A complexometric indicator is an ionochromic dye that undergoes a definite color change in presence of specific metal ions. It forms a weak complex with the ions present in the solution, which has a significantly different color from the form existing outside the complex. Complexometric indicators are also known as pM indicators.
In analytical chemistry, complexometric indicators are used in complexometric titration to indicate the exact moment when all the metal ions in the solution are sequestered by a chelating agent (most usually EDTA). Such indicators are also called metallochromic indicators.
The indicator may be present in another liquid phase in equilibrium with the titrated phase, the indicator is described as extraction indicator.
Some complexometric indicators are sensitive to air and are destroyed. When such solution loses color during titration, a drop or two of fresh indicator may have to be added.
Complexometric indicators are water-soluble organic molecules. Some examples are:
- Calcein with EDTA for calcium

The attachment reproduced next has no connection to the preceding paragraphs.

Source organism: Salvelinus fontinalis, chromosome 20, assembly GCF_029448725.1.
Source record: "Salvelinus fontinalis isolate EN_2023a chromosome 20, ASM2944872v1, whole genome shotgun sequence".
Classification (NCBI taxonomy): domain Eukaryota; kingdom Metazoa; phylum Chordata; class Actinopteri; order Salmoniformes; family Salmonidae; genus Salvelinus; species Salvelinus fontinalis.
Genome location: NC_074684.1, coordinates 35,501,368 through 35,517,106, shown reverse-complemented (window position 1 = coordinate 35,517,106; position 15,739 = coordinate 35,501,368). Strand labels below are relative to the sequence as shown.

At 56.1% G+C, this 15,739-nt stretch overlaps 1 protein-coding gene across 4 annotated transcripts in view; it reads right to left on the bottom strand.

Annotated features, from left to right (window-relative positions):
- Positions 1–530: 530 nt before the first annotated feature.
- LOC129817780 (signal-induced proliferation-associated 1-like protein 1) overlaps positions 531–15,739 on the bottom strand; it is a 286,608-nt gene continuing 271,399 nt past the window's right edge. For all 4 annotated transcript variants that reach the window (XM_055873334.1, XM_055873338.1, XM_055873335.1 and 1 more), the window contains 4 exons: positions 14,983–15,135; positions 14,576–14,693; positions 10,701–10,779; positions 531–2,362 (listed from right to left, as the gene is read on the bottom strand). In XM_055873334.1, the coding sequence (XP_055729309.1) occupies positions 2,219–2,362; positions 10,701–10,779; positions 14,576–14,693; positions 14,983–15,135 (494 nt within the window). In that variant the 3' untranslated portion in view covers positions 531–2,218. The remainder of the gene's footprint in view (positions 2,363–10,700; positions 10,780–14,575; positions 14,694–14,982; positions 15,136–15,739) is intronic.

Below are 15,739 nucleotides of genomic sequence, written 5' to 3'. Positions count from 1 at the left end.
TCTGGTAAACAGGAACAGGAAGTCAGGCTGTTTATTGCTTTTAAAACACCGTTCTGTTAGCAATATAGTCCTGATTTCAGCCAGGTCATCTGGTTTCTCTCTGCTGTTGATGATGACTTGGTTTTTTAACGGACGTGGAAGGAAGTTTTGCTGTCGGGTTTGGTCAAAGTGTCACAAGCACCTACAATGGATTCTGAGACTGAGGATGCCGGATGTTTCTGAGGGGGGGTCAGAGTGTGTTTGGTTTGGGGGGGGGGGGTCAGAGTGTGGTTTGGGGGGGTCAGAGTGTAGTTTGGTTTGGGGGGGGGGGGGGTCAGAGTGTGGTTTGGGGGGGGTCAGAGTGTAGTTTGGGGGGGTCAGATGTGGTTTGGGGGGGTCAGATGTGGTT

- Curcumin for boron, that forms Rosocyanine, although the red color change of curcumin also occurs for pH > 8.4
- Eriochrome Black T for calcium, magnesium and aluminium
- Fast Sulphon Black with EDTA for copper
- Hematoxylin for copper
- Murexide calcium and rare earths
- Xylenol orange for gallium, indium and scandium
In some settings, when the titrated system is a redox system whose equilibrium is influenced by the removal of the metal ions, a redox indicator can function as a complexometric indicator.
- Flaschka, H.; Schwarzenbach, G.; Schwarzenbach, Gerold (1969). Complexometric titrations. London: Methuen. ISBN 0-416-19290-4.
- M. A. Malati (1999). Experimental Inorganic/Physical Chemistry: An Investigative, Integrated Approach to Practical Project Work (Horwood Series in Chemical Science). Albion/Horwood Pub. p. 20. ISBN 1-898563-47-0.
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